by Michael S. Kaplan, published on 2008/06/08 18:59 -04:00, original URI: http://blogs.msdn.com/b/michkap/archive/2008/06/08/8582251.aspx
I am back home in Redmond after an exciting week in sunny Orlando, most of the time spent at Tech·Ed....
The total cost for me was nothing -- $75 and some miles (as I pointed out before). I would have stayed for the second week too -- if only to see Kim Tripp and some of the other SQLS talks that make me totally dislike the dev/itpro split since many of them really are crucial for developers -- but (despite the fact that I was offered staff credentials for the second week too) I didn't have a free place to stay for the second week, and I really need to get back to work.
And since the trip was taken as vacation time, I have to be careful not to run out of that!
A not insignificant number of the attendees I talked to in the SQLS section bemoaned the consequences of the split, and I see Kim mentioned it yesterday, too.
Several Outlook/Exchange people expressed similar concerns, because there is a lot of overlap for them, too.
Though for many other technologies, it was no so much of a problem -- the split just worked out better for others, I think....
Perhaps the lack of much in the way of DEV week globalization content (which ends up being important for developers, for reasons that blend into both performance and security), and the fact that most of the relevant content is in the IT PRO week despite clearly being developer topics, will lead to improvements in future years.
I had brought my blue Microsoft event shirts in anticipation of the staff thing, and it worked out well. I'll provide links to my Tech*Talk and the excellent panel as soon as they become available....
It's funny, almost no one outside of Microsoft I talked to was really curious about where specifically in Microsoft I worked, while nearly everyone inside of Microsoft I met had it as just about the first question they asked.
Just about every single time.
The text in the title, that was my answer:
I work in Windows, but for the moment I'm here for SQL Server....
Several people expressed curious about that answer, so I'd explain how I used to work on the SQL Server team, and how I had been helping people out there more recently for SQL Server 2008, in a not-entirely-unsanctioned extension of my current role.
Some would wonder why I wasn't at Tech·Ed for my own group, and I would point out that very few people/groups from Windows were there at all, really in any Tech·Ed. Certainly none of the learning center booths staffed by so many blue-shirted MS folks (with the exception of a few technologies like Hyper-V). Windows developers were really handled under the Developer Division -- whether through the VS folks or the various programming languages or platforms or libraries.
So in a world where so few people are there from Windows at all, the idea of having folks there from the International group would seem a little odd.
The IT PRO week might be different -- the deployment issues with MUI, for example, would probably attract more than a few interested customers. Someone might even be heading to Orlando for that reason in week two of Tech·Ed. But I wasn't going to stick around for that, either.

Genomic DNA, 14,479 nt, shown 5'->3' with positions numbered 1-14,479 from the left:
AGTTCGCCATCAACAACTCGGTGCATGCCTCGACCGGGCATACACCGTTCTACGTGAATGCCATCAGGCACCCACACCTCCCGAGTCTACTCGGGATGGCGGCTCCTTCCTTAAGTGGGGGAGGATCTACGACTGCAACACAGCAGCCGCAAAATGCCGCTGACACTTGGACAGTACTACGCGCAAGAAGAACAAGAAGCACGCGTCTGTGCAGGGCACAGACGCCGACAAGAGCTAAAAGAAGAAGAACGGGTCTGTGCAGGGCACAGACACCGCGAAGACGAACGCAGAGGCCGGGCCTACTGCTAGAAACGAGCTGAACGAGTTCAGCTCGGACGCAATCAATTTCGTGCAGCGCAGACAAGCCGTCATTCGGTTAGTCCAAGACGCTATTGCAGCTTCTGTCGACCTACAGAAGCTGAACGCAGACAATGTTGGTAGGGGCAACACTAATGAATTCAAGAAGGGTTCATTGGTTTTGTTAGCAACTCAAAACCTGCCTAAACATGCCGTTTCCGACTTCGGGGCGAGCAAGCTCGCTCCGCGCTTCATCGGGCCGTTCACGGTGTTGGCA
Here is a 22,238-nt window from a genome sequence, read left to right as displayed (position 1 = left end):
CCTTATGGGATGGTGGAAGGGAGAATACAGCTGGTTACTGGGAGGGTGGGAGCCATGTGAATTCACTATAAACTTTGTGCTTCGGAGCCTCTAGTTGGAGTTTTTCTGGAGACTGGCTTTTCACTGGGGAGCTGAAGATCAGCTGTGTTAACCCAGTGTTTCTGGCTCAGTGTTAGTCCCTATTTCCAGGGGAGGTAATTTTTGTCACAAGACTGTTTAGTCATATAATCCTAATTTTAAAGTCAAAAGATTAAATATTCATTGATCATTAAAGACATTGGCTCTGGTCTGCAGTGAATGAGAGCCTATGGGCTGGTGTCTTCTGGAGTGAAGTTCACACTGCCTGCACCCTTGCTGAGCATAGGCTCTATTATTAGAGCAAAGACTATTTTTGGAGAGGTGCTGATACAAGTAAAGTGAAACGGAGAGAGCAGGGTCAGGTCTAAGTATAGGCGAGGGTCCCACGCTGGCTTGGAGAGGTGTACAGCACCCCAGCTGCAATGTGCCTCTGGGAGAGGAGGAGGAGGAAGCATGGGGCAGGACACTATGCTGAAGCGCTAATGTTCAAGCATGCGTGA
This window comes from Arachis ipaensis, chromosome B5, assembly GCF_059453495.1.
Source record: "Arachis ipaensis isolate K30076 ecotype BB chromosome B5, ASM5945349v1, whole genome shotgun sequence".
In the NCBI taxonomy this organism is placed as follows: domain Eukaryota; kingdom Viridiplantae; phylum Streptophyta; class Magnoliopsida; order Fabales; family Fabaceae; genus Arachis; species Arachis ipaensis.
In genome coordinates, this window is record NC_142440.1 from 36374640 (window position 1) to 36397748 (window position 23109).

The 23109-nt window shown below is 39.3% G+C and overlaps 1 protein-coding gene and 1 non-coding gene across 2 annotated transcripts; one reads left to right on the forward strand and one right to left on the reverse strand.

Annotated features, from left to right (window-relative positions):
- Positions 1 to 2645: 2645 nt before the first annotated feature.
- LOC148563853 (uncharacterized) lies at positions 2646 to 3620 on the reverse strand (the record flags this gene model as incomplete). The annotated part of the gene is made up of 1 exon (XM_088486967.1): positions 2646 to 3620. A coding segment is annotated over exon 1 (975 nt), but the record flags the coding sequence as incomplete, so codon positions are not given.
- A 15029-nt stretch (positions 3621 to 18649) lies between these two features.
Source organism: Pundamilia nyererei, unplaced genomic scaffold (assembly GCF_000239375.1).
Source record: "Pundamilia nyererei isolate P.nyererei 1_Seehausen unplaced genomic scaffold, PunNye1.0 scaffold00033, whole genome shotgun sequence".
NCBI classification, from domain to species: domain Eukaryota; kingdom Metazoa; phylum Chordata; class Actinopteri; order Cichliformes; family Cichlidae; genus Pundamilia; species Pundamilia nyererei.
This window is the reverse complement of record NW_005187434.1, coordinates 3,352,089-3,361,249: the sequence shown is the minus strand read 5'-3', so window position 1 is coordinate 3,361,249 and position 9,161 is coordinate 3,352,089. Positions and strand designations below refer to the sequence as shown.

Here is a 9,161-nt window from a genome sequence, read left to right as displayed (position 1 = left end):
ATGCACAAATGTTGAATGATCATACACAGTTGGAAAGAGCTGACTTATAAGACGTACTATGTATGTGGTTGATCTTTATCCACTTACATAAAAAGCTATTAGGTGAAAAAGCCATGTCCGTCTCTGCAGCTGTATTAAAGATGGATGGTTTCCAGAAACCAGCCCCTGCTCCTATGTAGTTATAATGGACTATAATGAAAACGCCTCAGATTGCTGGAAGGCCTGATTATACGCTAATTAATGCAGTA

Not just for the above reasons, but also because then it wouldn't be vacation from my job. And someone might have something to say about me representing the group just because I decide to without so much as an FYI to the PTB in the group....
Plus between daytime on the floor and evenings at receptions/parties, there was not much time left for other things (like sleep).
Though I have decided that going to Tech·Ed presentations that are videotaped is mostly a bad use of an attendee's resource.
I mean attendees will get a DVD of all those presentations that they can watch any time, after all!
So unless you have specific questions of the presenter that you want to ask while the session is happening or you want to heckle and/or provide moral support for the speaker, the time is much better spent in the various other presentations that are going on all over the floor throughout the week, and in the exhibition hall talking to vendors, and in the learning center talking to Microsoft and other experts in the various technology areas.
You know, all of the things that you can't just play back later.
There were lots of really fascinating questions that I helped people with. In lots of areas -- e.g. database design and replication and of course collations, and a lot of interesting questions related to Unicode and Unicode data types.
There were even several fans of the blog there, some who even waved as I suggested. :-)
And I helped some people with their slides, too. Easy when friends are giving talks and I never mind it.
Somehow I also managed to miss Kate Gregory and Julie Lerman (who were there) all week, which was also sad. I'm sure we'll run into each other again eventually, but some improvement on the timing thing seems like a must!
A lot of the technical topics discussed in the tech*talk, the panel, and the various conversations will probably show up in future blogs, here. But you probably already knew that....
Many have asked me why I was offline all week -- that was unavoidable given the lack of connectivity in my hotel room (and the fact that I wasn't in it much, anyway!). But I'll be back to blogging next week.
So was it a vacation? Abso-freaking- lutely, from beginning to end. Pure play and a ton of fun, from beginning to end!
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